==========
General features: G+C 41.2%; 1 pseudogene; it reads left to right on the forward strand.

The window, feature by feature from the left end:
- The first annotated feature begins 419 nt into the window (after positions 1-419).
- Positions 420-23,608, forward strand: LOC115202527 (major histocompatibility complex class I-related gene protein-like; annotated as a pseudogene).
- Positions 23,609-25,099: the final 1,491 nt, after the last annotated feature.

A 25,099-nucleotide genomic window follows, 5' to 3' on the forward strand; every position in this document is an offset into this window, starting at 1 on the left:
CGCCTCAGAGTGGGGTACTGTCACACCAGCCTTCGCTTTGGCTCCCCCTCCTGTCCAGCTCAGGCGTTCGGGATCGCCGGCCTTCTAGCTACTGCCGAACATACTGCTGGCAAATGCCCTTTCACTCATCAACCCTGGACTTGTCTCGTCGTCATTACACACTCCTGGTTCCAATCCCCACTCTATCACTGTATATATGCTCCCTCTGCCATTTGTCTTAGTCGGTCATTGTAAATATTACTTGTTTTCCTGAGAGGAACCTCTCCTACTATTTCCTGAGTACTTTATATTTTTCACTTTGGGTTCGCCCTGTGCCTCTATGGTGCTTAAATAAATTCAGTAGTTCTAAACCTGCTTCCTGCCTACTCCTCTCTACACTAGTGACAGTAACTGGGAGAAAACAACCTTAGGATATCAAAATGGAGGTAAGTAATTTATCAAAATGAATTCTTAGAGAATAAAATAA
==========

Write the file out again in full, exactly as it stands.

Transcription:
General features: G+C 41.2%; 1 pseudogene; it reads left to right on the forward strand.

The window, feature by feature from the left end:
- The first annotated feature begins 419 nt into the window (after positions 1-419).
- Positions 420-23,608, forward strand: LOC115202527 (major histocompatibility complex class I-related gene protein-like; annotated as a pseudogene).
- Positions 23,609-25,099: the final 1,491 nt, after the last annotated feature.

A 25,099-nucleotide genomic window follows, 5' to 3' on the forward strand; every position in this document is an offset into this window, starting at 1 on the left:
CGCCTCAGAGTGGGGTACTGTCACACCAGCCTTCGCTTTGGCTCCCCCTCCTGTCCAGCTCAGGCGTTCGGGATCGCCGGCCTTCTAGCTACTGCCGAACATACTGCTGGCAAATGCCCTTTCACTCATCAACCCTGGACTTGTCTCGTCGTCATTACACACTCCTGGTTCCAATCCCCACTCTATCACTGTATATATGCTCCCTCTGCCATTTGTCTTAGTCGGTCATTGTAAATATTACTTGTTTTCCTGAGAGGAACCTCTCCTACTATTTCCTGAGTACTTTATATTTTTCACTTTGGGTTCGCCCTGTGCCTCTATGGTGCTTAAATAAATTCAGTAGTTCTAAACCTGCTTCCTGCCTACTCCTCTCTACACTAGTGACAGTAACTGGGAGAAAACAACCTTAGGATATCAAAATGGAGGTAAGTAATTTATCAAAATGAATTCTTAGAGAATAAAATAA